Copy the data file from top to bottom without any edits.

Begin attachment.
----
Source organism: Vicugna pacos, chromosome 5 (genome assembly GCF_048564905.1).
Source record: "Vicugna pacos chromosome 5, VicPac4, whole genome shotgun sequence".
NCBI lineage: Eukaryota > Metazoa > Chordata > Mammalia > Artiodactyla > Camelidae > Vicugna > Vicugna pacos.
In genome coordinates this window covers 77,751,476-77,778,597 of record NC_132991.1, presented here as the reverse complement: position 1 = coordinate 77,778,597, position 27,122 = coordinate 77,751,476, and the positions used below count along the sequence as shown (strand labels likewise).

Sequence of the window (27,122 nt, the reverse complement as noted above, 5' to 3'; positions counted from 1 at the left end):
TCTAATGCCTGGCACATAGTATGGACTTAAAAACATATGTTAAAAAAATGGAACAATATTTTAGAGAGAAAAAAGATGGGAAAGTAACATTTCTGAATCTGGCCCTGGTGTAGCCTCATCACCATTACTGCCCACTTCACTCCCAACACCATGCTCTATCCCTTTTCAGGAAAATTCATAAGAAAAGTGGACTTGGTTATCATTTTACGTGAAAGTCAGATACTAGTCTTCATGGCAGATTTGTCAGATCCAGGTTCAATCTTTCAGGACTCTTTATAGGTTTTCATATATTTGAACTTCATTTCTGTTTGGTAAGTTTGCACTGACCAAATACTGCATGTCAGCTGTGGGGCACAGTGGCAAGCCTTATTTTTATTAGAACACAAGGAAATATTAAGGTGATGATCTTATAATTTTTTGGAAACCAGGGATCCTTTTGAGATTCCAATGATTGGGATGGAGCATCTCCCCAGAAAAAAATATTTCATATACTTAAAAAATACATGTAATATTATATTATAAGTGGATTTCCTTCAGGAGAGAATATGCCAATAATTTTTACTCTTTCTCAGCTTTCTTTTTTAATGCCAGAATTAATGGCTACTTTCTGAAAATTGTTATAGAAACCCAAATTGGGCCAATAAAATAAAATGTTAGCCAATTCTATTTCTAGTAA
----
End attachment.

Source organism: Vicugna pacos, chromosome 5 (genome assembly GCF_048564905.1).
Source record: "Vicugna pacos chromosome 5, VicPac4, whole genome shotgun sequence".
NCBI lineage: Eukaryota > Metazoa > Chordata > Mammalia > Artiodactyla > Camelidae > Vicugna > Vicugna pacos.
In genome coordinates this window covers 77,751,476-77,778,597 of record NC_132991.1, presented here as the reverse complement: position 1 = coordinate 77,778,597, position 27,122 = coordinate 77,751,476, and the positions used below count along the sequence as shown (strand labels likewise).

Sequence of the window (27,122 nt, the reverse complement as noted above, 5' to 3'; positions counted from 1 at the left end):
TCTAATGCCTGGCACATAGTATGGACTTAAAAACATATGTTAAAAAAATGGAACAATATTTTAGAGAGAAAAAAGATGGGAAAGTAACATTTCTGAATCTGGCCCTGGTGTAGCCTCATCACCATTACTGCCCACTTCACTCCCAACACCATGCTCTATCCCTTTTCAGGAAAATTCATAAGAAAAGTGGACTTGGTTATCATTTTACGTGAAAGTCAGATACTAGTCTTCATGGCAGATTTGTCAGATCCAGGTTCAATCTTTCAGGACTCTTTATAGGTTTTCATATATTTGAACTTCATTTCTGTTTGGTAAGTTTGCACTGACCAAATACTGCATGTCAGCTGTGGGGCACAGTGGCAAGCCTTATTTTTATTAGAACACAAGGAAATATTAAGGTGATGATCTTATAATTTTTTGGAAACCAGGGATCCTTTTGAGATTCCAATGATTGGGATGGAGCATCTCCCCAGAAAAAAATATTTCATATACTTAAAAAATACATGTAATATTATATTATAAGTGGATTTCCTTCAGGAGAGAATATGCCAATAATTTTTACTCTTTCTCAGCTTTCTTTTTTAATGCCAGAATTAATGGCTACTTTCTGAAAATTGTTATAGAAACCCAAATTGGGCCAATAAAATAAAATGTTAGCCAATTCTATTTCTAGTAA